Not any more. In a special deal where they 'kept lending into the economy' (ie pumping credit into housing market anyway they could....ie landlords), they got the law changed so they could raise capital on the money markets.

 

http://www.reuters.com/article/nationwide-capital-idUSL6N0M12C420140304

 

Mutual no more....answerable to bond holders who will withdraw support if they don't do what they say.

 

http://www.telegraph.co.uk/finance/newsbysector/banksandfinance/9290401/Nationwide-Building-Society-strikes-deal-with-FSA-over-capital.html

Yeeees.......

Hardly loss absorbing equity, is it?

Bit like Leeds Utd ~10 years ago - Were saved! Its Ken Bates.

 

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18 hours ago, Dorkins said:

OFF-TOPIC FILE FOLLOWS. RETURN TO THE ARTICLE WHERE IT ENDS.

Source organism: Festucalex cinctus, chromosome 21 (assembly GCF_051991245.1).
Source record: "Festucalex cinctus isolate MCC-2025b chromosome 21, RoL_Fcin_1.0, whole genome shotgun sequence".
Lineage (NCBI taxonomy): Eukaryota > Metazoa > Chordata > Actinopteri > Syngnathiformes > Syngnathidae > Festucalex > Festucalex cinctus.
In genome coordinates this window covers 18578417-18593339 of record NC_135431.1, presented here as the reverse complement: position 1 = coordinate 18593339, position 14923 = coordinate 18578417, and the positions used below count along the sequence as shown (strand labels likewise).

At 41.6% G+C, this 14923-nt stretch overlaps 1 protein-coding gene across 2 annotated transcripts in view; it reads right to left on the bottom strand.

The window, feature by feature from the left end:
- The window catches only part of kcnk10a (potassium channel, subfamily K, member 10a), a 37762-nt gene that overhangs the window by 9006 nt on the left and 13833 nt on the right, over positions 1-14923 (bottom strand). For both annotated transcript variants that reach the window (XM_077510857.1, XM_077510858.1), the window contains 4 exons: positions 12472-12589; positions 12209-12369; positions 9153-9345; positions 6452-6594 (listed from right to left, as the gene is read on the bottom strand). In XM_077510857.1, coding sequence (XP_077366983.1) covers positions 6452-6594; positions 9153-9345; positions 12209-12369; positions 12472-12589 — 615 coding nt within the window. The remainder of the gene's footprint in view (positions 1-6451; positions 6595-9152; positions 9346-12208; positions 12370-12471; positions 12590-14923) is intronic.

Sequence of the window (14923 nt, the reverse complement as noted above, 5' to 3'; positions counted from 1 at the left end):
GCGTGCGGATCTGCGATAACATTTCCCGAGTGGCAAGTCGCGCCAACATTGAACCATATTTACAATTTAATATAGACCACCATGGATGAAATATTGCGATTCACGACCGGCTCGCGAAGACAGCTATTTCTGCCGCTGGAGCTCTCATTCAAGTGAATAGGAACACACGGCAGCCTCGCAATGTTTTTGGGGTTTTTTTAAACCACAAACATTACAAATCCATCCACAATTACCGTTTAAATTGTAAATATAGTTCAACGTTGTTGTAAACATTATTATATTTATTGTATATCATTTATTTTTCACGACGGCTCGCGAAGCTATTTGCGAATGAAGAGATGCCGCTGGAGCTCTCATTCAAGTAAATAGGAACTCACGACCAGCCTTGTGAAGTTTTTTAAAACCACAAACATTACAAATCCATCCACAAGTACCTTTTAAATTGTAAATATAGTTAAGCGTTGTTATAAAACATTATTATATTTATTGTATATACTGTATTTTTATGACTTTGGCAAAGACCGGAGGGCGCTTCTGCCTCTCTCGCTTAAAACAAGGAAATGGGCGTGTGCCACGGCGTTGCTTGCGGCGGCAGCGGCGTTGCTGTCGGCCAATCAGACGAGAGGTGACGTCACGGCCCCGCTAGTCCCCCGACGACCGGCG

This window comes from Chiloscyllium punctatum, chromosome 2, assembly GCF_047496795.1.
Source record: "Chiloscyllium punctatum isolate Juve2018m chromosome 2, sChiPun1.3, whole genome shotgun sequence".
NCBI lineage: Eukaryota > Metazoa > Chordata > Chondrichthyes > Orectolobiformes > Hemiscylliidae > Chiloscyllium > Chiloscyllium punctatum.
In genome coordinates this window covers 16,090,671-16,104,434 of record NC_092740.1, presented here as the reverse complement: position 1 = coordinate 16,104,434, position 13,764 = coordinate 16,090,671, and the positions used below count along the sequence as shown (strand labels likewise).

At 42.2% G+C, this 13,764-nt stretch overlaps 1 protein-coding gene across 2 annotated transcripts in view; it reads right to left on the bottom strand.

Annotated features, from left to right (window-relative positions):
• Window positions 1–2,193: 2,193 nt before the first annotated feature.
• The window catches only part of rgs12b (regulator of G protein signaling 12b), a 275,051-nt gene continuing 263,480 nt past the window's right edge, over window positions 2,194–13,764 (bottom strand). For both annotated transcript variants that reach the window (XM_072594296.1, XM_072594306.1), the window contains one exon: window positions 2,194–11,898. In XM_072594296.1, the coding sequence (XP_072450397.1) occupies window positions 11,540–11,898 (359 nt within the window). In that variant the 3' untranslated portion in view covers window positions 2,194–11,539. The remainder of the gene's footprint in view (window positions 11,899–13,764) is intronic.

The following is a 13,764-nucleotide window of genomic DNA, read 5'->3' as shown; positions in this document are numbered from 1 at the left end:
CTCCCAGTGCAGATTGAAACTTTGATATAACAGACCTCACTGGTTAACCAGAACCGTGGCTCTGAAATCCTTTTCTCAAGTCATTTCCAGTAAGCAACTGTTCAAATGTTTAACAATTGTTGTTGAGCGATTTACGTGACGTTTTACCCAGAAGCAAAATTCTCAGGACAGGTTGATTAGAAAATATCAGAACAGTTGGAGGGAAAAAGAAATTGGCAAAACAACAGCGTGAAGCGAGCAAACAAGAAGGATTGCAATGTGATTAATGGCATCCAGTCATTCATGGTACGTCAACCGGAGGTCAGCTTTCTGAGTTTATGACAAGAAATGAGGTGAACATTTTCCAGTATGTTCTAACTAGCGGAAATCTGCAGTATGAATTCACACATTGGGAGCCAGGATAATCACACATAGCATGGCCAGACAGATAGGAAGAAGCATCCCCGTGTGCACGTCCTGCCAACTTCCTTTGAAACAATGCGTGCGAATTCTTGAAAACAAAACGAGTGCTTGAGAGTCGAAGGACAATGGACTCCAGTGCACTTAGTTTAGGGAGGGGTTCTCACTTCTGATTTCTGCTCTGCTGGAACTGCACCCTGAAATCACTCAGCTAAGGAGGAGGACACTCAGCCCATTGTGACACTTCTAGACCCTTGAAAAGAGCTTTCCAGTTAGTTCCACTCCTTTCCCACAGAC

So basically her gran wanted to pretend to be loyal to the local shop while actually shopping elsewhere. What a heartwarming tale of geriatric deception.

:lol:

Nailed it.

The moral of the story seems to be that loyalty is about pretence. That fits the Nationwide board to a T. Obviously they want massive salaries, hence they go nuts for the buy-to-let, but they don't want to seem disloyal to their customers so they make sure all the BTL lending is intermediary-only and through a company which doesn't carry the Nationwide name.

 

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6 hours ago, hotairmail said:

Mutual no more....answerable to bond holders who will withdraw support if they don't do what they say.